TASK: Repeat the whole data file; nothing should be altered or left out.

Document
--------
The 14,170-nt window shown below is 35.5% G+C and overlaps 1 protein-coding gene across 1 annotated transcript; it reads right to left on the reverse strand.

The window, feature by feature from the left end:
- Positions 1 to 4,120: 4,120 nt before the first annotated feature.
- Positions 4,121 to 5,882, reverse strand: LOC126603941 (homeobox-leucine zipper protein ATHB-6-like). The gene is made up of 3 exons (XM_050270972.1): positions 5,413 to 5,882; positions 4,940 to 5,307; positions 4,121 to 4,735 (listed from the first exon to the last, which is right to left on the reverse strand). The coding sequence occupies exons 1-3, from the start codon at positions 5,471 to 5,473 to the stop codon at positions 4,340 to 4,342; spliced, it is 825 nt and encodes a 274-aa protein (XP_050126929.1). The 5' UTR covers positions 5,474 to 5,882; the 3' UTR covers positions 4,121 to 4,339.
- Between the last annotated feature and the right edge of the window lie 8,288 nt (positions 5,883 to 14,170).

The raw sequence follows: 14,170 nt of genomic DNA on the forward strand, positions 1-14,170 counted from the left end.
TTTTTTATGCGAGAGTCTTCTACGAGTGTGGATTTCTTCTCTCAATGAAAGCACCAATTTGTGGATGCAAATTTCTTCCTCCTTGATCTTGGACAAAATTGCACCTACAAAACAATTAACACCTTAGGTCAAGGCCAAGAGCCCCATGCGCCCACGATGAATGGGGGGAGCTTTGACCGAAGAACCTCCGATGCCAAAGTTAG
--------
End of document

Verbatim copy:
The 14,170-nt window shown below is 35.5% G+C and overlaps 1 protein-coding gene across 1 annotated transcript; it reads right to left on the reverse strand.

The window, feature by feature from the left end:
- Positions 1 to 4,120: 4,120 nt before the first annotated feature.
- Positions 4,121 to 5,882, reverse strand: LOC126603941 (homeobox-leucine zipper protein ATHB-6-like). The gene is made up of 3 exons (XM_050270972.1): positions 5,413 to 5,882; positions 4,940 to 5,307; positions 4,121 to 4,735 (listed from the first exon to the last, which is right to left on the reverse strand). The coding sequence occupies exons 1-3, from the start codon at positions 5,471 to 5,473 to the stop codon at positions 4,340 to 4,342; spliced, it is 825 nt and encodes a 274-aa protein (XP_050126929.1). The 5' UTR covers positions 5,474 to 5,882; the 3' UTR covers positions 4,121 to 4,339.
- Between the last annotated feature and the right edge of the window lie 8,288 nt (positions 5,883 to 14,170).

The raw sequence follows: 14,170 nt of genomic DNA on the forward strand, positions 1-14,170 counted from the left end.
TTTTTTATGCGAGAGTCTTCTACGAGTGTGGATTTCTTCTCTCAATGAAAGCACCAATTTGTGGATGCAAATTTCTTCCTCCTTGATCTTGGACAAAATTGCACCTACAAAACAATTAACACCTTAGGTCAAGGCCAAGAGCCCCATGCGCCCACGATGAATGGGGGGAGCTTTGACCGAAGAACCTCCGATGCCAAAGTTAG